Thursday, May 21, 2009

80 percent fun!

My students have graduated. Avery graduated, at least, and a handful of others who tearfully received their passing GEE test scores two weeks ago and will finally get that photograph to put on their fridge of cap, gown, smile, and the symbol of "COMPLETION."

Elsewhere in the universe, Ariana Rampy graduated from Whitman College, after a slew of majors, a trek across Europe, x amount of starring roles in Harper Joy theatrical productions, and x-squared amount of all-nighters. Aileen Hamilton, too, from University of Colorado (Denver?), with a degree like Ari's in art history, and a big white canvas in front of her to paint something wild and new and original. And then roughly a week and a half ago we "matriculated" the second-year Corps members, and put their accomplishments in numbers, quantifying everything that can't be quantified, and pushed forward against the tremendous current.

I feel like I should write a Baz-Luhrman-Sunscreen speech with some haste. One year after I jumped into the ocean, I find myself with an arsenal of advice. But then, whenever has that not been true?

There are just a few things I am absolutely sure about. Most of the important things are still kind of up in the air, but you've got to start somewhere, and I can think of just a handful of tiny shreds which are Absolute Truths -- things I would have liked to have known last year, or in 2004, or whenever it was I decided to be independent 4Realz. In no order: Send birthday cards; send valentines; subscribe to magazines; keep one bottle of nice wine in the house; keep fresh flowers around as much as possible; know the single place in the universe you love to read by yourself the most (your bed doesn't count); do something really self-centered every once in a while (mani-pedis and excessive amounts of dulce de leche come to mind... preferably in conjunction); read the newspaper; spend a lot of money on dinner sometimes; complain out loud about 20% of the amount you would LIKE to complain out loud; learn to Do It Yourself (knit, fix your car, make seitan from scratch, paint interiors or exteriors or on wooden surfaces, etc.).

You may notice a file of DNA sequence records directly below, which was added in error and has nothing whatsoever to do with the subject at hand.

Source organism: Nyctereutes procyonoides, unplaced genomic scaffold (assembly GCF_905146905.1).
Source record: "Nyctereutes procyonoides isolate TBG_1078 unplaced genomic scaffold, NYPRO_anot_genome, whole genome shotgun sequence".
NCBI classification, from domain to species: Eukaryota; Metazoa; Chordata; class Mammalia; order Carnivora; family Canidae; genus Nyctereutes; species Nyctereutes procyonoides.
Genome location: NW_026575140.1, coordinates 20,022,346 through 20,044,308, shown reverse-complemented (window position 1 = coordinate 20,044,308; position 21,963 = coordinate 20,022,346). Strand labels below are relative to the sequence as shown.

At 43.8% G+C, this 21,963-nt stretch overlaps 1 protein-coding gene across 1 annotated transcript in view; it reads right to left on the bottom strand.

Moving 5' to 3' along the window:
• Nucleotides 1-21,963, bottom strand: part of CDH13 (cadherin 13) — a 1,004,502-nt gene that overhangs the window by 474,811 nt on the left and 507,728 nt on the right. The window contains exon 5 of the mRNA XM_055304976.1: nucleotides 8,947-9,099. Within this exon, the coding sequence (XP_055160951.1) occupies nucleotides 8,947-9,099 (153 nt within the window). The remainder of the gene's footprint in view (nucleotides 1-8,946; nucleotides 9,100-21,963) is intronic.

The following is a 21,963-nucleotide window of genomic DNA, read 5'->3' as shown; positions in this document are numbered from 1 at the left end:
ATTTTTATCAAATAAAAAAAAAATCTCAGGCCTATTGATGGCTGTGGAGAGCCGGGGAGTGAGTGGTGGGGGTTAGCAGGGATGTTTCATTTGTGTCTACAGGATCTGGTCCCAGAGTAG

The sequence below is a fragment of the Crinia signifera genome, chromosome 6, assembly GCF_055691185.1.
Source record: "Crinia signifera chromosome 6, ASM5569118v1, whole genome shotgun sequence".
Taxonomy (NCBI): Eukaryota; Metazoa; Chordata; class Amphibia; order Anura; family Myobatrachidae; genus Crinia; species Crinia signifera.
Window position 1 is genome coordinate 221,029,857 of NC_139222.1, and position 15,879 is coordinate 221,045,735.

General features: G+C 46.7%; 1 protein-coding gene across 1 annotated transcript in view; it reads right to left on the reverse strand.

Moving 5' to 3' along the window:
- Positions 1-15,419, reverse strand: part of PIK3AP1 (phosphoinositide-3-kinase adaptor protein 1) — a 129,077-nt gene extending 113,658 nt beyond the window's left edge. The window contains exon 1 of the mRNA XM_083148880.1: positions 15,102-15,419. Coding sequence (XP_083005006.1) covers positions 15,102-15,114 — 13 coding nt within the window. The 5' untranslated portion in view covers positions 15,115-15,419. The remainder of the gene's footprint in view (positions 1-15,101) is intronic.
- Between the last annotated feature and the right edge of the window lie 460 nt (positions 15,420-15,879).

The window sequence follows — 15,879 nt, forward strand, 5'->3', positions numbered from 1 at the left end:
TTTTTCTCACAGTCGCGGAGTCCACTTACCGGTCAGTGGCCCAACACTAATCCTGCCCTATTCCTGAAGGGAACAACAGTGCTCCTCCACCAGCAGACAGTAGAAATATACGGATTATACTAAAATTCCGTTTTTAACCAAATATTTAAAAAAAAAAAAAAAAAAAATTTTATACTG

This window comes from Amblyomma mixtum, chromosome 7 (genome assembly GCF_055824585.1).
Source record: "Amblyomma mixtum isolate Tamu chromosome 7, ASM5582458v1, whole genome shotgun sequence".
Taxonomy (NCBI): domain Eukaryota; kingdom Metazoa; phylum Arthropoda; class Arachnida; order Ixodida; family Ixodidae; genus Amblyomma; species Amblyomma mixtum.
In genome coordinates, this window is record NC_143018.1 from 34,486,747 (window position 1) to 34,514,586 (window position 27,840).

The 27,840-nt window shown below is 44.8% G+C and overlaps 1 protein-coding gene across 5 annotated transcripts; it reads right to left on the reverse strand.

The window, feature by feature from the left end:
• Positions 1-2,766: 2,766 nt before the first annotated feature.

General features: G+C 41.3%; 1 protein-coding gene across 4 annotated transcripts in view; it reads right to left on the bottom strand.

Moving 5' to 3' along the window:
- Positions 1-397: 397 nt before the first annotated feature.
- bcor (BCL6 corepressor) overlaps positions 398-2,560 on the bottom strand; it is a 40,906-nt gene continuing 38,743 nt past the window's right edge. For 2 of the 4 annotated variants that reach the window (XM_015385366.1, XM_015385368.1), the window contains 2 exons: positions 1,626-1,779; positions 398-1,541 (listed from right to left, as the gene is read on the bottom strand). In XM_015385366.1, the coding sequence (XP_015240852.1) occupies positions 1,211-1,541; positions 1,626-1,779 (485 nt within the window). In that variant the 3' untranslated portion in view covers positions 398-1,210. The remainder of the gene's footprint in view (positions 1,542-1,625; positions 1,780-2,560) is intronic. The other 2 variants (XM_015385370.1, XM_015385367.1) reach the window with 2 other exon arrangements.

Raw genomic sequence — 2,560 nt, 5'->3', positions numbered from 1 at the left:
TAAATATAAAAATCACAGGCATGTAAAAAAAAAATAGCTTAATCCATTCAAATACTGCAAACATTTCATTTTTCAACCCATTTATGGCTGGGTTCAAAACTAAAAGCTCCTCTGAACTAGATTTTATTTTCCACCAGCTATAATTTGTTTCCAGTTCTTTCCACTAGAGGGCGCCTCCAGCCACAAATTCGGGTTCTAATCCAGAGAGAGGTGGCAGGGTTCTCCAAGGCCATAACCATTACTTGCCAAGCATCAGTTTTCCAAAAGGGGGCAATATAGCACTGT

Now. After this year, I THINK this next one is true. But you know, this is the kind of statement I make and then less than a year later look back at and laugh out loud at because I was so many different kinds of wrong. I guess that really, everything is so complicated that something like the following statement is probably PARTIALLY true, or must be true for some portion of someone's life. Maybe it is only true for Sophie Johnson in the year 2009. Maybe it's not even true then. But. I think that you are supposed to live the things you believe. At least, I think that when you do that, you like yourself a whole lot more, and that makes you generally a lot more pleasant to be around. It is a very difficult thing to do, and I never used to do it all. Except for that whole vegan thing. And even then... I have been a VERY sloppy vegan. I will say this: I am a whole lot calmer and more satisfied with being alive when I know I haven't been doing anything knowingly wrong, per se. I like riding my bike. I like eating good, local food. I like working my ass off and coming to school as prepared as humanly possible every day. I believe in it and it makes me feel good.

Surely this will not last. It is likely that in ten years I will buy a luxurious jacuzzi bath and seventeen thousand pounds of Godiva chocolates and hole myself up in selfish excess until I weigh a metric ton and my body is a gigantic prune.